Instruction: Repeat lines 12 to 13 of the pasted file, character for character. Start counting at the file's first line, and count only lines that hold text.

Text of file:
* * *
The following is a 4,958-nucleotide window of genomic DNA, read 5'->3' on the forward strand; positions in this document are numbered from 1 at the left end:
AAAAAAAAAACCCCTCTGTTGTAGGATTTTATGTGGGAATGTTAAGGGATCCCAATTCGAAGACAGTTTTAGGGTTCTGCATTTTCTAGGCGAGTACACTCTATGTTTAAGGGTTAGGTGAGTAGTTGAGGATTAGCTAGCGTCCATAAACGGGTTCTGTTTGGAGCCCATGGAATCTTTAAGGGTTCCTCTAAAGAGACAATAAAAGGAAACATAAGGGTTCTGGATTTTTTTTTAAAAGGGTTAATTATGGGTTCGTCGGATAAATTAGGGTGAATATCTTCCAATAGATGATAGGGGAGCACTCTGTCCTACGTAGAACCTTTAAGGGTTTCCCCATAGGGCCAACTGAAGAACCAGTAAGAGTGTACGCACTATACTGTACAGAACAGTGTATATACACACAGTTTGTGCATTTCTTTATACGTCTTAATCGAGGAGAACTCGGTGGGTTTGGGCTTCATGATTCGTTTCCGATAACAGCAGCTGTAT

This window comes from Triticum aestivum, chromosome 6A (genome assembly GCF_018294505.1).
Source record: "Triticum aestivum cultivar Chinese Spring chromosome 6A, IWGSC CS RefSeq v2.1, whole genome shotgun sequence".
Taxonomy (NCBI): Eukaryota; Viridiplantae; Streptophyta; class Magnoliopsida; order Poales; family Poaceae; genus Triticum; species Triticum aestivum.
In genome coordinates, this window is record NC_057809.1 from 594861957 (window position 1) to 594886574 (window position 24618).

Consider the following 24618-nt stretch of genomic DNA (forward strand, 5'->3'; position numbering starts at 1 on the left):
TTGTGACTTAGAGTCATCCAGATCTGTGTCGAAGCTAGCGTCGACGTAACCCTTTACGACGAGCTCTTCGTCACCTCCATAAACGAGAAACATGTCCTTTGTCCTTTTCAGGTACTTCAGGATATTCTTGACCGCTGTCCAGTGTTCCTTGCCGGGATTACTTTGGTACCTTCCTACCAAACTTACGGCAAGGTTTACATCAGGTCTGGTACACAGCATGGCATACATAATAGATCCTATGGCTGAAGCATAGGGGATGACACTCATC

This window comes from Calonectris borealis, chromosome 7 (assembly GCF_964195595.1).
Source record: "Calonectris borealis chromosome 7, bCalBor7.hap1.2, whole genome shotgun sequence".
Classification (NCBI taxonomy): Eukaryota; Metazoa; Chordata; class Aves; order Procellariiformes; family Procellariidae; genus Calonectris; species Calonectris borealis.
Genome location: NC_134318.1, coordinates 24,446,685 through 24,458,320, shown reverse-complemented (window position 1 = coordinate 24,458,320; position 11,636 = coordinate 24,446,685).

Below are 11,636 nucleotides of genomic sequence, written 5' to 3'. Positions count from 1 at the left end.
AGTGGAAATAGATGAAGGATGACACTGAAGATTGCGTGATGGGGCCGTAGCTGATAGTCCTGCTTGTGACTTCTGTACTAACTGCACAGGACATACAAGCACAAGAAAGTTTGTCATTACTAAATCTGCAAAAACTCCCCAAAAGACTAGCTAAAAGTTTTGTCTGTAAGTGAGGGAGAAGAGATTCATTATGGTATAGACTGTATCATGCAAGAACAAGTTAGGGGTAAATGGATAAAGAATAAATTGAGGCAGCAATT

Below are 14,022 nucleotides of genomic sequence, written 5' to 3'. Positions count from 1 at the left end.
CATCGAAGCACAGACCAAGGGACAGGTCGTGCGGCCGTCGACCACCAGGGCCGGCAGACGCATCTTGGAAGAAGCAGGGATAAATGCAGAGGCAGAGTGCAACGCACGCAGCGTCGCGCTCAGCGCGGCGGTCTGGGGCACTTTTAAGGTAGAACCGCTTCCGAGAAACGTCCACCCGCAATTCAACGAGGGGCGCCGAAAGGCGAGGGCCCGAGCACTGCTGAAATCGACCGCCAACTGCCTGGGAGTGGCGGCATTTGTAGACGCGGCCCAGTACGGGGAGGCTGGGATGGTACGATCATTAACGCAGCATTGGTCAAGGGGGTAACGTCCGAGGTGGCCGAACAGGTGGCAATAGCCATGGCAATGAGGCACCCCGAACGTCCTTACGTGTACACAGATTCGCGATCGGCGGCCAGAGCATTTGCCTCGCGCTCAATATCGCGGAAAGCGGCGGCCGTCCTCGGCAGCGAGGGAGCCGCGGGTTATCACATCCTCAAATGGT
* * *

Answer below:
Genome location: NC_134318.1, coordinates 24,446,685 through 24,458,320, shown reverse-complemented (window position 1 = coordinate 24,458,320; position 11,636 = coordinate 24,446,685).

Below are 11,636 nucleotides of genomic sequence, written 5' to 3'. Positions count from 1 at the left end.